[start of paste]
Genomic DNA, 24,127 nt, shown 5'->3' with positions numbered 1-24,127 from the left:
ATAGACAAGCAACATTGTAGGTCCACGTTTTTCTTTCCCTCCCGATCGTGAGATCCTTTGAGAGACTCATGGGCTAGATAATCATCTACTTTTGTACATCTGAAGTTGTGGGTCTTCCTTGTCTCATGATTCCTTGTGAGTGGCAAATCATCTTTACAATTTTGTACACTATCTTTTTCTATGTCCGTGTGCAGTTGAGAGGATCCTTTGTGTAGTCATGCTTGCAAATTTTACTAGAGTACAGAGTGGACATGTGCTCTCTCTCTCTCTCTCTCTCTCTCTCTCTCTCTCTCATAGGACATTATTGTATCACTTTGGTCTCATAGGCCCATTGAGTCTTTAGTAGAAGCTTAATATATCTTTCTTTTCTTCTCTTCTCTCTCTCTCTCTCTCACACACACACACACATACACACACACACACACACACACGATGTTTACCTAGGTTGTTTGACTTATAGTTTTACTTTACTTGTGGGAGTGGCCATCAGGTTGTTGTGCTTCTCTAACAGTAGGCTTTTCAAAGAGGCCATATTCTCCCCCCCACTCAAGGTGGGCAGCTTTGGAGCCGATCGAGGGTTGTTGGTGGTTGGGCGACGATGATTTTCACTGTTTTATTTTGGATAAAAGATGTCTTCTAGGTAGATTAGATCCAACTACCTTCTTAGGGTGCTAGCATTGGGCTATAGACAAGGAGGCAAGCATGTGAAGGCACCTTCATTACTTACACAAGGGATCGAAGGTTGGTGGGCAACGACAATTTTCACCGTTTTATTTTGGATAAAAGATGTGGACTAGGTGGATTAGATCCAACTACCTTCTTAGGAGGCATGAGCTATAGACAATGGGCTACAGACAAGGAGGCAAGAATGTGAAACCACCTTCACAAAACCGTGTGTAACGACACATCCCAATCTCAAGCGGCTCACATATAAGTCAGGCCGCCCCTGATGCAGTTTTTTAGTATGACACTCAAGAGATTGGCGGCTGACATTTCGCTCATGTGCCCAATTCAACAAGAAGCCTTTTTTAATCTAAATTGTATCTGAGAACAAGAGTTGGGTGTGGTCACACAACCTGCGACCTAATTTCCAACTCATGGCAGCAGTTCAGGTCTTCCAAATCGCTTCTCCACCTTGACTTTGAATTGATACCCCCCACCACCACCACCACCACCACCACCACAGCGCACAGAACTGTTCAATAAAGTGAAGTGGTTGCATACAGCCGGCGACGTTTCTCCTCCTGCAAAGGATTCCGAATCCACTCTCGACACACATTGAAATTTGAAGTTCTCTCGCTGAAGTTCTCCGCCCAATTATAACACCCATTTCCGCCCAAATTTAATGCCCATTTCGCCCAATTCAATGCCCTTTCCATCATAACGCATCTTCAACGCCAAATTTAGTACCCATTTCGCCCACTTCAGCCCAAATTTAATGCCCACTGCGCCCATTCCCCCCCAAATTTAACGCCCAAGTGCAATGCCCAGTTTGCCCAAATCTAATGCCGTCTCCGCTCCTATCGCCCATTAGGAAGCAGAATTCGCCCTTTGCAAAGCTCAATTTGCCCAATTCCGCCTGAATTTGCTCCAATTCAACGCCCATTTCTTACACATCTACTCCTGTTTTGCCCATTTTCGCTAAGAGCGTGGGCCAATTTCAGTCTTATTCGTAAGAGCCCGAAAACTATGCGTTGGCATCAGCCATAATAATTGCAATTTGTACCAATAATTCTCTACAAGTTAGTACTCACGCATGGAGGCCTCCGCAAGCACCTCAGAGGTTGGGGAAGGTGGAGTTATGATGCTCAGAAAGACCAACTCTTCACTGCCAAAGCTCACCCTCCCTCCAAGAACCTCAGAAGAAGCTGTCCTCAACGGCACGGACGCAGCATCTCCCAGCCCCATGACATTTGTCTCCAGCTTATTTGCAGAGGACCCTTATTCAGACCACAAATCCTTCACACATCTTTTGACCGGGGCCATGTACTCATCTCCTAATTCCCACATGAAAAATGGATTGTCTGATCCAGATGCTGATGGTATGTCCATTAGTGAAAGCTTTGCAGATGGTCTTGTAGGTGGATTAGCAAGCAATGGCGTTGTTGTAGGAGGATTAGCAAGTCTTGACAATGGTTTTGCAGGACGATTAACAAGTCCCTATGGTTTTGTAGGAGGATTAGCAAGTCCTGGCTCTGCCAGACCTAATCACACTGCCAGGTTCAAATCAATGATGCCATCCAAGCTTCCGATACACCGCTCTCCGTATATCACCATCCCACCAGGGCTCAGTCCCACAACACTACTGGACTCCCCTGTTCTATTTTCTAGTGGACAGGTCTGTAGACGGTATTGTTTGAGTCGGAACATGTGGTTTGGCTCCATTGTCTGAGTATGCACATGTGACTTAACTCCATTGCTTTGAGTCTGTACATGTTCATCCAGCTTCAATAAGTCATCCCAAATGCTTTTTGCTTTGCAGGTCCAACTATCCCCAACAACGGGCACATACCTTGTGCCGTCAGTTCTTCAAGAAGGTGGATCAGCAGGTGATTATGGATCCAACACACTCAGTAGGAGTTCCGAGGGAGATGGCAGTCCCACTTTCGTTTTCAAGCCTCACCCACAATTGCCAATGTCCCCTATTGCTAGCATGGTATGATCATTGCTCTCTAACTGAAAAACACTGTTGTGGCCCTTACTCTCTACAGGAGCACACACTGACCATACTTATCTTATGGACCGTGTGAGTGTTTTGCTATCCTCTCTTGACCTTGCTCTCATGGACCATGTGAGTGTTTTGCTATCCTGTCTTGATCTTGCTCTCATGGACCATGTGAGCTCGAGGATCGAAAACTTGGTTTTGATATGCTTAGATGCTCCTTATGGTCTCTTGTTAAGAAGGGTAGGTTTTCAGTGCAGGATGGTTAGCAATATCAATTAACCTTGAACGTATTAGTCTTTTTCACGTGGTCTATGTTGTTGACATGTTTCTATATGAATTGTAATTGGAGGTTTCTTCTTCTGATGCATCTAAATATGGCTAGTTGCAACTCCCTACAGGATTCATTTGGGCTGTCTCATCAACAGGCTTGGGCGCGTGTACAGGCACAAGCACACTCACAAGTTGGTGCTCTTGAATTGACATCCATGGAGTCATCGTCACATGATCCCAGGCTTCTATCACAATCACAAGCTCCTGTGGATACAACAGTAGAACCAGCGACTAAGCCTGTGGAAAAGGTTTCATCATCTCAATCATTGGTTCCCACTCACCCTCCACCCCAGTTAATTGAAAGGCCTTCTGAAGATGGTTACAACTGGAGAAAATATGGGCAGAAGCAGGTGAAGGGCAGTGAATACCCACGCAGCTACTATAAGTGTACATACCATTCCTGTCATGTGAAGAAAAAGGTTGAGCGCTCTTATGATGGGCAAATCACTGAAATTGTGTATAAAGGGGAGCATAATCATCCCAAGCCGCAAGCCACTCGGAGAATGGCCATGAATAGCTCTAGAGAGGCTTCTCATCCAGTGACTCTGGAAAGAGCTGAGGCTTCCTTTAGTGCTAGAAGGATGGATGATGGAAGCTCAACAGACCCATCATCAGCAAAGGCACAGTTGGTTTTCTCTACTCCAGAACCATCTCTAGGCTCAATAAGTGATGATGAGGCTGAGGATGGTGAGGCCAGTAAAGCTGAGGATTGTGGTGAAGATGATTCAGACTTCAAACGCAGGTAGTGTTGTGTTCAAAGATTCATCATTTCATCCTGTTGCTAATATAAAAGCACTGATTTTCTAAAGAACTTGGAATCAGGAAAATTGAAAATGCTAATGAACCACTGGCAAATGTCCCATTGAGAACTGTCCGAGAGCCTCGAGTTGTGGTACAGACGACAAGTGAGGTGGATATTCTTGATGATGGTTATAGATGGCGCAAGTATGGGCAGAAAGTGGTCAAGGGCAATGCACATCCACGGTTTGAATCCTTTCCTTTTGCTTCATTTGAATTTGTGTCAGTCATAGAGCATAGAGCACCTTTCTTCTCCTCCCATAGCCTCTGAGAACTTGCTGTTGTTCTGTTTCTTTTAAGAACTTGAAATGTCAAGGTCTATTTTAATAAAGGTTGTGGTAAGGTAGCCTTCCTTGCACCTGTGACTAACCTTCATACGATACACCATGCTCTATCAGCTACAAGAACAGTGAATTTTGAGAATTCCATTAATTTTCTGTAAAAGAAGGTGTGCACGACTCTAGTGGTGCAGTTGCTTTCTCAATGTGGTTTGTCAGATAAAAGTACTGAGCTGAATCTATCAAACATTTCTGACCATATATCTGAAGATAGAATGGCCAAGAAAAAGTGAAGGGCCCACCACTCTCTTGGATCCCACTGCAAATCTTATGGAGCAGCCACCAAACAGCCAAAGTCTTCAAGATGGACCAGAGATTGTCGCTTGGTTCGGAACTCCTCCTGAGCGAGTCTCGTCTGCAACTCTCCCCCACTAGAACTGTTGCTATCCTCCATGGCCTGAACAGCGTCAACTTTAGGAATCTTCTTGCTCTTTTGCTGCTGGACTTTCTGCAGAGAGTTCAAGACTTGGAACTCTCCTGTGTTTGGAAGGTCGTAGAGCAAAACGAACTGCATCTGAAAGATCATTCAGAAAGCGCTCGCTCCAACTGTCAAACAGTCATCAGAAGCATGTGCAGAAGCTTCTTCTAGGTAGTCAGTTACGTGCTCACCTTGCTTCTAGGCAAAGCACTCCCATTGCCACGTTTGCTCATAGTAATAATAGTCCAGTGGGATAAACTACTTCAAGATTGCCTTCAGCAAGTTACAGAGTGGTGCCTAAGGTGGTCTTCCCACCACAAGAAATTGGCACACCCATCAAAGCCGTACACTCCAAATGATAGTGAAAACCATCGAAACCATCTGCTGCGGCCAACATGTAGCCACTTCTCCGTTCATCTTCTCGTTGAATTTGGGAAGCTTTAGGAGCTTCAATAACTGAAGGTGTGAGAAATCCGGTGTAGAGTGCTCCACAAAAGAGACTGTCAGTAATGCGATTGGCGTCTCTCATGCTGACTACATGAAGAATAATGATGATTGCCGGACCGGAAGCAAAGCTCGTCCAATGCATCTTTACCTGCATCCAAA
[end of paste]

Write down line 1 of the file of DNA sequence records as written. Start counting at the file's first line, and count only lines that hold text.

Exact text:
Genomic DNA, 24,127 nt, shown 5'->3' with positions numbered 1-24,127 from the left: